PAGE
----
Kate Weinstein, the Thoma Foundation’s Collections Manager and Registrar, presented at CODAsummit: The Intersection of Art, Technology and Place last week in El Paso, Texas. Her presentation went over best practices on acquiring, maintaining, and repairing digital artworks, including the extensive documentation required in collecting this type of artwork. Focusing on the idea of experiential conservation, Kate presented practical tips and examined three case studies—in video, generative software, and custom electronics artworks—to explore what type of documentation is best in planning for perpetuation, based on each of their inherent vices.
We are pleased to share her presentation slides here, as well as some sample forms and templates. The Thoma Foundation has several documents, each for our general sub-categories of digital artworks, tailored towards the different types the Foundation may acquire. These documents are intended to be a starting point and can be edited to reflect the needs of a specific artwork. Included here are our incoming condition reports and our artist questionnaires, both of which give us a starting point in developing a larger identity report for each artwork to record core information about the artwork, its installation, display, and preservation.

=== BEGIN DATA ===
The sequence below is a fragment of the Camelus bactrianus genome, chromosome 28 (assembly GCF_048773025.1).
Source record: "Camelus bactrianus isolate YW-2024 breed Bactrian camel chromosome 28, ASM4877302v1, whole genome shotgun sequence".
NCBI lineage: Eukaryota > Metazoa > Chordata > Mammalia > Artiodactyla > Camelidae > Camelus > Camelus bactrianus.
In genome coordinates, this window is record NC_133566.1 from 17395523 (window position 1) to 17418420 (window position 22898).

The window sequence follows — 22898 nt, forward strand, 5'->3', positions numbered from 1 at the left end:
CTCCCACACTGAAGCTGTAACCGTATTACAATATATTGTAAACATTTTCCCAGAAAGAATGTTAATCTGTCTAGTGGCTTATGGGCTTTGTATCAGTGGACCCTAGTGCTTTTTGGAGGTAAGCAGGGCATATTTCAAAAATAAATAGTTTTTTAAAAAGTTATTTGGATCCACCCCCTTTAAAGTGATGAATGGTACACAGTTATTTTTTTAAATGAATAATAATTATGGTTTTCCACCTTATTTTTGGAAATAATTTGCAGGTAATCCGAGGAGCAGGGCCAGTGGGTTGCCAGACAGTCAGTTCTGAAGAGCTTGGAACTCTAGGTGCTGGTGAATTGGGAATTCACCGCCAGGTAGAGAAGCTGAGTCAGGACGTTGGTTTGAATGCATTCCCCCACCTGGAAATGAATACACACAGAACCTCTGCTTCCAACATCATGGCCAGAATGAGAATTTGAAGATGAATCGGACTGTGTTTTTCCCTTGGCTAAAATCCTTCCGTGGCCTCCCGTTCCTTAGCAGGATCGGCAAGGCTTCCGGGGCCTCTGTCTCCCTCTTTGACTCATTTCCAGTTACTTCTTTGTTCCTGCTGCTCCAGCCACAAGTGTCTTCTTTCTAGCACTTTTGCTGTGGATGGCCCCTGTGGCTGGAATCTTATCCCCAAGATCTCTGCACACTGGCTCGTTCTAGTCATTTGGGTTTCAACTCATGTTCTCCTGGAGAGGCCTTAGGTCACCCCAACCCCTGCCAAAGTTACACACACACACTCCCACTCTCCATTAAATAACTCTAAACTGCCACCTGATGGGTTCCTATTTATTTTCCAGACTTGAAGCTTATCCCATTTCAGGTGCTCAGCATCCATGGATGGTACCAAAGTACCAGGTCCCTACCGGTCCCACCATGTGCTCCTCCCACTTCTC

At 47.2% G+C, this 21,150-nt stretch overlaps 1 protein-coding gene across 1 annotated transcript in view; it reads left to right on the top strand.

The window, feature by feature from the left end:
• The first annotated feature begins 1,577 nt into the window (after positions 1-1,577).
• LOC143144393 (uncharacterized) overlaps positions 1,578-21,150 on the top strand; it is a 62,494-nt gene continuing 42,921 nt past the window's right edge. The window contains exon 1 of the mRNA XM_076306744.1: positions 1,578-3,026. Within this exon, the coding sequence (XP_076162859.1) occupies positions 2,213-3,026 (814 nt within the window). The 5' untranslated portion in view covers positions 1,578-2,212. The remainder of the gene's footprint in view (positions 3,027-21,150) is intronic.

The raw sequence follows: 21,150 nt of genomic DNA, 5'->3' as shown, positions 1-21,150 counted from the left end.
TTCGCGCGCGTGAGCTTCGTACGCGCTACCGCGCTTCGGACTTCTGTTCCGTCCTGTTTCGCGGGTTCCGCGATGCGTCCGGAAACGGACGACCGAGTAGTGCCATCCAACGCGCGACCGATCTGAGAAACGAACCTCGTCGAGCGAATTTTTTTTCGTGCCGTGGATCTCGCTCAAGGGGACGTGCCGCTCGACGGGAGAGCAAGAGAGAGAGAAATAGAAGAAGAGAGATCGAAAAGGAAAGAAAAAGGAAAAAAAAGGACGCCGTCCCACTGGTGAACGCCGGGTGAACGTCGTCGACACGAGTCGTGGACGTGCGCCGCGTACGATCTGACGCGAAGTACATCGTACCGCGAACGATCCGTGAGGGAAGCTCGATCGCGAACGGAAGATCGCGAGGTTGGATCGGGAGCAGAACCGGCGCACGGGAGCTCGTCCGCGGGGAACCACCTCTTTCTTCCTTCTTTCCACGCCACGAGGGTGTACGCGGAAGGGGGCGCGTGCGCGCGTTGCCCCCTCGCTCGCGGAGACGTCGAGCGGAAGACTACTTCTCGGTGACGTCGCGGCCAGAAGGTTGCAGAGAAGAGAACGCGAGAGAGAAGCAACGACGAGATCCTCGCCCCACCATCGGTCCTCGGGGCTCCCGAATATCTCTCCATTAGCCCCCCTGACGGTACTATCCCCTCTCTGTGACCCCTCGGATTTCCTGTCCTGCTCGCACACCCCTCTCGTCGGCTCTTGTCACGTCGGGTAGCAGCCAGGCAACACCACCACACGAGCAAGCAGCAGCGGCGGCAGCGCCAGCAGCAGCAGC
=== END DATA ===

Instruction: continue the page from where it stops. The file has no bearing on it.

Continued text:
To access these materials, please visit our Dropbox.